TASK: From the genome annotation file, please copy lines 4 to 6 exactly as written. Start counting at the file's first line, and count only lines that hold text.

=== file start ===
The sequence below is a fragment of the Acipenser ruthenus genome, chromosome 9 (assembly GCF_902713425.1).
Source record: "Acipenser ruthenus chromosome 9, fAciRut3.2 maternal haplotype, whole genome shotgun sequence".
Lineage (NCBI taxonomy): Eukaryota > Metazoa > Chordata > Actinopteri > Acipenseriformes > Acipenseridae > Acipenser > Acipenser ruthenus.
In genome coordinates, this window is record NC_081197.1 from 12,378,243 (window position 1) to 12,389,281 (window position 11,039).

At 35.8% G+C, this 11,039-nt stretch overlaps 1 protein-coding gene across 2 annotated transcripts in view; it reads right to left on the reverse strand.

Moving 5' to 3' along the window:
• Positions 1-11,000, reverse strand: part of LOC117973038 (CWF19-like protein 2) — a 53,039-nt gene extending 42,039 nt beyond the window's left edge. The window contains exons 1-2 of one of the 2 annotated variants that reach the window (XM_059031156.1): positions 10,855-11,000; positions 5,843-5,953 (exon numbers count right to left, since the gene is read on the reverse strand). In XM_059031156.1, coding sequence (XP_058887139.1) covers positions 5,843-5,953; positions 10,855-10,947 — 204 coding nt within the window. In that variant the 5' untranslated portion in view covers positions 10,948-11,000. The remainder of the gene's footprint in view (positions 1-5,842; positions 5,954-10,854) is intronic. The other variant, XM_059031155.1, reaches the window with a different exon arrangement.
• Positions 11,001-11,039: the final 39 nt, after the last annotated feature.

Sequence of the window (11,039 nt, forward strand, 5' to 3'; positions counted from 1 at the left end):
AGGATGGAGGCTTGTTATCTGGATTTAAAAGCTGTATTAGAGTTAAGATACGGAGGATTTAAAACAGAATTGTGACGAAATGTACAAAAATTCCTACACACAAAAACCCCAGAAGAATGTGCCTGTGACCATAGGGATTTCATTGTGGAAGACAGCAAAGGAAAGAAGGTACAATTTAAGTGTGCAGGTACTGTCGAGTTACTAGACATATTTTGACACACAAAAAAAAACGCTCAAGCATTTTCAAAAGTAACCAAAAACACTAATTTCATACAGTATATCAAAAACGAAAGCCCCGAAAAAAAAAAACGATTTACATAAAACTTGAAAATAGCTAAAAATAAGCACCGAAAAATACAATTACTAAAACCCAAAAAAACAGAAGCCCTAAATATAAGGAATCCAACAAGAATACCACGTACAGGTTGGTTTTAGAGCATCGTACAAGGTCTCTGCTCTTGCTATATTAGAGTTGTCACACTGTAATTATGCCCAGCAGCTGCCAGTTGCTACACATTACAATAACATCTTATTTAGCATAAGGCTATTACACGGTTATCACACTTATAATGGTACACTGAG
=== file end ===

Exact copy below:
In genome coordinates, this window is record NC_081197.1 from 12,378,243 (window position 1) to 12,389,281 (window position 11,039).

At 35.8% G+C, this 11,039-nt stretch overlaps 1 protein-coding gene across 2 annotated transcripts in view; it reads right to left on the reverse strand.

Moving 5' to 3' along the window: